Unfortunately, only a relatively small number of projects involving street closures have been evaluated (f or example, no published evaluations exist of substantial street-closure schemes in Dallas; Houston; Chicago; Bridgeport, Conn.; and Oakland, Calif.)9 and the studies that have been published tend to focus on successful projects, simply because studies of unsuccessful projects are less likely to be published. Furthermore, not all research studies on street closures are well designed. Properly designed studies compare the neighborhood’s crime rates before streets were closed with crime rates after they were closed. They should also compare the neighborhood’s crime rates with those of nearby “control” areas where streets were not closed. This helps to rule out alternative explanations for drops in crime, such as seasonal changes, intensified police enforcement, or reduced gang activity. The studies sometimes collect other data that help in evaluating street closings, including information regarding the number of service calls, the volume of traffic, the residents’ perceptions of security, and the costs of installing gates or barriers. In some cases, evaluations also examine whether crimes prevented by the closures have been displaced to nearby locations.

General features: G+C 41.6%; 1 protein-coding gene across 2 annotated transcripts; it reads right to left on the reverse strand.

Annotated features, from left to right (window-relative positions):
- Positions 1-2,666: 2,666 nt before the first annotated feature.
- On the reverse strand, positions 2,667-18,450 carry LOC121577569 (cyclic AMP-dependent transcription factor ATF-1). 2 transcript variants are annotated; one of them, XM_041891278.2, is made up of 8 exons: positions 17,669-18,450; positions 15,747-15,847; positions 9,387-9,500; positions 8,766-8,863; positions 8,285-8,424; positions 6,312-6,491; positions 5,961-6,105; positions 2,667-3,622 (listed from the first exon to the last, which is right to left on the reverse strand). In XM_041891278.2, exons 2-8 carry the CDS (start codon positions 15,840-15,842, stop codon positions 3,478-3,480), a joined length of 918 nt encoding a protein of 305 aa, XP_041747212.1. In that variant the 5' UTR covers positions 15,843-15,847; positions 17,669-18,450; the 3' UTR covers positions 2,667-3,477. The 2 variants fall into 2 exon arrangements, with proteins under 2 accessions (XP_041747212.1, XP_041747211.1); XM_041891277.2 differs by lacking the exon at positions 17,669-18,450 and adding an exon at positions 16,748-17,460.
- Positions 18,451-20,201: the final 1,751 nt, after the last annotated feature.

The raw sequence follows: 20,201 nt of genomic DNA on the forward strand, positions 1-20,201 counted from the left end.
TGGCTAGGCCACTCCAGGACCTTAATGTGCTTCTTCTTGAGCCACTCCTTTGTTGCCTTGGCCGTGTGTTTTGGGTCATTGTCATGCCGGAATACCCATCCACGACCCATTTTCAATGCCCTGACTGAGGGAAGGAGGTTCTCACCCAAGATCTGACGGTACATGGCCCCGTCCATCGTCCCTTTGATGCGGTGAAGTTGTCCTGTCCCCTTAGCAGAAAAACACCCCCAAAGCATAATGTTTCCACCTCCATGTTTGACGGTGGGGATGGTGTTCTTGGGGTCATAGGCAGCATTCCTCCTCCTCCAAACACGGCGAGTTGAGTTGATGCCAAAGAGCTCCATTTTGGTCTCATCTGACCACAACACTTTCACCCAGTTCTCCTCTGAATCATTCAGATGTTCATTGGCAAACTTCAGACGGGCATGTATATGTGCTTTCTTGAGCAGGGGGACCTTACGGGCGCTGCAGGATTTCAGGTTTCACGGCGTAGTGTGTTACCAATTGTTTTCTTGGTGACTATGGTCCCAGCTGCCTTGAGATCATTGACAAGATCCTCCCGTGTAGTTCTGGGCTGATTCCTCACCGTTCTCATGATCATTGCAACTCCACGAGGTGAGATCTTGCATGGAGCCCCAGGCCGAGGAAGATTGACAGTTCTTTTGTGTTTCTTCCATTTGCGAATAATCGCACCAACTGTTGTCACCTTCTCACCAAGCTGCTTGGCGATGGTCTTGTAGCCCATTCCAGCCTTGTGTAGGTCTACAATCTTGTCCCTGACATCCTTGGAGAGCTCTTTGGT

This section summarizes the information available from 11 studies that evaluated street or alley closings. There is considerable variety among the projects reviewed. Several were undertaken in deprived inner-city neighborhoods, plagued by a variety of crimes. Three other projects were citywide efforts, one undertaken in an affluent Florida city. Three overseas projects focused on street prostitution. Only one (British) project specifically focused on closing alleys, though in other projects, both alleys and streets were closed. City governments and residents’ associations implemented most of the projects, though often with considerable police involvement.